39 million identities have potentially been stolen by illegal immigrants
In a recent investigation by the Immigration Reform Law Institute, they have revealed that due to an Obama-era decision to halt the sending of “no-match” letters to employers, it has become extremely likely that over 39 million identities have been stolen by means of acquiring Social Security numbers through the black market.
The decision to terminate the “no-match” letters came in the wake of former President Barack Obama’s Deferred Action for Childhood Arrivals policy (DACA), where he decided to revoke the letters in light of the possibility that DACA recipients would abstain from the program in fear of identity theft prosecution.
A “no-match” letter is a memo sent to an employer in lieu of a W-2 employee wage report that indicates a particular employee’s Social Security Number does not match the Social Security Number in the Social Security Administration’s database. With regards to the purpose of a “no-match” letter, there is most certainly potential for long-term identity theft if they were to be revoked.
As a result of this apparent and hidden threat to millions of American identities, the IRLI filed Freedom of Information Act lawsuit against the Social Security Administration demanding records from 2012 to 2016, the period of time DACA was being implemented. Within these four years, the records acquired by the lawsuit showed that there were 39 million instances where the name and Social Security Number do not match up on W-2 tax forms.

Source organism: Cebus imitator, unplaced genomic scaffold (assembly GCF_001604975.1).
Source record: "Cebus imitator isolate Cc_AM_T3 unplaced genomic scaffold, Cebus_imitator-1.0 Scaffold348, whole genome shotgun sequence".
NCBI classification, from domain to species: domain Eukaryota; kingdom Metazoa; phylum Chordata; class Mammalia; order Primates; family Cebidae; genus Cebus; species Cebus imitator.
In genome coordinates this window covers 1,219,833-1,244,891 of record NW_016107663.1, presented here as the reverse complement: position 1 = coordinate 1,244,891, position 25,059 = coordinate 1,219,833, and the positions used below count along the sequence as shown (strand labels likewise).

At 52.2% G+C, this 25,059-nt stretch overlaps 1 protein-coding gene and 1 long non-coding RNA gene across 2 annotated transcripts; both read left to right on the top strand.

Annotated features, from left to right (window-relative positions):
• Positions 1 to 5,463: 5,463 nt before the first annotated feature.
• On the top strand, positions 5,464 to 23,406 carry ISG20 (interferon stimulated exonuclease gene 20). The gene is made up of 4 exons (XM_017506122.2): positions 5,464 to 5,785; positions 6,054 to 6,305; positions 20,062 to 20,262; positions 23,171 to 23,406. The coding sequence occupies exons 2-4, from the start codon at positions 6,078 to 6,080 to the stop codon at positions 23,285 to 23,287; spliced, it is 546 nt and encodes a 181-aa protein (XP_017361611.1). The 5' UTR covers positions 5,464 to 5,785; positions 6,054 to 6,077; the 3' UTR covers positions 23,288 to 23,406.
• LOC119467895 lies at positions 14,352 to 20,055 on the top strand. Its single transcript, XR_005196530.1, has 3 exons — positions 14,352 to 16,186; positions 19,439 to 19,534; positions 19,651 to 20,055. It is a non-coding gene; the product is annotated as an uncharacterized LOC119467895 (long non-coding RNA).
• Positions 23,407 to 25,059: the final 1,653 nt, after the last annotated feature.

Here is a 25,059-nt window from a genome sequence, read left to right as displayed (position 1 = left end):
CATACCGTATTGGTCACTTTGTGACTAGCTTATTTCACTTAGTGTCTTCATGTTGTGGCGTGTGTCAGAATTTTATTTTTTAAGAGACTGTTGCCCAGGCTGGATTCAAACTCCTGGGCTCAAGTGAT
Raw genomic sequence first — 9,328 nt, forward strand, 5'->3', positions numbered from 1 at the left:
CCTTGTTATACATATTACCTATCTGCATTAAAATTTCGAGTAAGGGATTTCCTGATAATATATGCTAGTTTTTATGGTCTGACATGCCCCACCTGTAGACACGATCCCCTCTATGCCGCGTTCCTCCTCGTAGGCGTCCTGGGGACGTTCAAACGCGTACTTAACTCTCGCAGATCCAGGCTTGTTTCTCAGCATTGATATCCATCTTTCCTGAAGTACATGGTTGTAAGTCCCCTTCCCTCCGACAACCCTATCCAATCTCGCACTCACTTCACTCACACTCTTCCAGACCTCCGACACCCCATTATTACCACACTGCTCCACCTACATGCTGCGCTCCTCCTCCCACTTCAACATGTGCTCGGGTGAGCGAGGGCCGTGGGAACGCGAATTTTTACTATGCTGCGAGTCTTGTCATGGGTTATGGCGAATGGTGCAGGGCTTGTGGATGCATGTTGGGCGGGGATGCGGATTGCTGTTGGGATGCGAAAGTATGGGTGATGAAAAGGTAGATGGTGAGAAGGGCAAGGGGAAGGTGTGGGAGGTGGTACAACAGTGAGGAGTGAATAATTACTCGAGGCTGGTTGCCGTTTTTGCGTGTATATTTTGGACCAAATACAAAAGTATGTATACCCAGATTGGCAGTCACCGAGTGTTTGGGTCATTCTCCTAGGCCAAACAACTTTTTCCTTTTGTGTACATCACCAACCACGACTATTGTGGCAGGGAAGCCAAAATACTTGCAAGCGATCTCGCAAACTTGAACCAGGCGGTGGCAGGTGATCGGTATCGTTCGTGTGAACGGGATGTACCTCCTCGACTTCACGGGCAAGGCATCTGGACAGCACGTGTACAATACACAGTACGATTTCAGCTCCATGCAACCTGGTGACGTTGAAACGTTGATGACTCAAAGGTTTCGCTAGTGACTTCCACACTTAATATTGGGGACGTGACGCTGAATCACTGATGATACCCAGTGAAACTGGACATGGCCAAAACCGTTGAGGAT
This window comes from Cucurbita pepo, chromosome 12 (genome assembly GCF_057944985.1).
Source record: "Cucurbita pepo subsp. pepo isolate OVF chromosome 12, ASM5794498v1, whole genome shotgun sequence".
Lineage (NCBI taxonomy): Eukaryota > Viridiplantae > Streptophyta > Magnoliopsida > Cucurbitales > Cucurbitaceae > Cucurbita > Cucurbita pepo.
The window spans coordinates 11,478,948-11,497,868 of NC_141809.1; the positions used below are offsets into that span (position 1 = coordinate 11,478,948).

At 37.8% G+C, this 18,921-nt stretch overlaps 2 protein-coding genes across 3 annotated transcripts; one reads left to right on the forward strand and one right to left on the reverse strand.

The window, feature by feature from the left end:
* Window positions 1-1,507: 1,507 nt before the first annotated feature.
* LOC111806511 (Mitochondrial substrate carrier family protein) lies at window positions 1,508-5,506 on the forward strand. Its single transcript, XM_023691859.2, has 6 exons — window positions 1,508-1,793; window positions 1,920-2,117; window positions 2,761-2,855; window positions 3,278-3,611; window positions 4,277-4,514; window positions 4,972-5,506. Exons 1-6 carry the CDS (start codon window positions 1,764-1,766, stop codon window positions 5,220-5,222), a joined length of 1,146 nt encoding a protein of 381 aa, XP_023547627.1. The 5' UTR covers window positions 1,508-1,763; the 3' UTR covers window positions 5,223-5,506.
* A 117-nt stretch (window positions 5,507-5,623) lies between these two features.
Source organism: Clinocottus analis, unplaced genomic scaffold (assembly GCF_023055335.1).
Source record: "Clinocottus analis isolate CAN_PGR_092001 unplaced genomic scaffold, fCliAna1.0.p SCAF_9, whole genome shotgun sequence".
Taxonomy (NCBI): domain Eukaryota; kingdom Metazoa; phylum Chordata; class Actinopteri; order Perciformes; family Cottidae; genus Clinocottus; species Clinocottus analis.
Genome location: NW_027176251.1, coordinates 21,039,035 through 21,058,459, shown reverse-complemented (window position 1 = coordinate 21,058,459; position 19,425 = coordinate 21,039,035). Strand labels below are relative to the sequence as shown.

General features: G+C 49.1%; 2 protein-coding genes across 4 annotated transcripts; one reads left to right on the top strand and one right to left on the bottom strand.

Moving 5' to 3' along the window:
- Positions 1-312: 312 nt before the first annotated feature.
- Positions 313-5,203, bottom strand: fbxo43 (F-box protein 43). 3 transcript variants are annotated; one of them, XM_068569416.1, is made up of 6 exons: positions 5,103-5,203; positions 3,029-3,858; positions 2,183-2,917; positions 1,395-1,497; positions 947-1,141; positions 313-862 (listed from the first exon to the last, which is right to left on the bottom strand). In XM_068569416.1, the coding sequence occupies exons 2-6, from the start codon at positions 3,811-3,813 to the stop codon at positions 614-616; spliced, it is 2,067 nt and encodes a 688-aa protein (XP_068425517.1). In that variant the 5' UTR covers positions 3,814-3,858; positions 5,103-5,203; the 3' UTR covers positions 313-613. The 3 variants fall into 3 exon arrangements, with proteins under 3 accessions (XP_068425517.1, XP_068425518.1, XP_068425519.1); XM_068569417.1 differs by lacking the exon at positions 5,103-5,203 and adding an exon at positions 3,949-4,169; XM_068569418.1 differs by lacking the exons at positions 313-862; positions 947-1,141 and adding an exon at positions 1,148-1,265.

Even worse, the Earning Suspense File records from the lawsuit reveal that the ESF has reached a record high of $1.5 trillion. The Earning Suspense File holds onto uncredited wages where the Social Security Number does not match the name.
The Trump Administration, fortunately, has decided to bring back “no-match” letters in wake of the repealing of DACA, and while it is positive that the problem was addressed months and months ago, America is still at risk after tens of millions of identities were put in the hands of either the black market or illegal immigrants. America’s youth is the most at-risk currently as their Social Security numbers are the most sought-after, precisely because younger citizens are likely to not need their Social Security Numbers for a long time. By the time they are in their late teens and purchasing cars, enough damage will be done as they will find mortgages, wages, and insurance assigned to their number, which can prove costly to their credit in the long run.
The IRLI released a statement regarding their investigation, stating that the lawsuit shines a light on the serious problem of illegal mass migration, as many perceive illegal immigration as a victimless crime.
Expect more information to come from the lawsuit in the coming year.
Noah Giglietti is a Lead Contributor at theDailyLead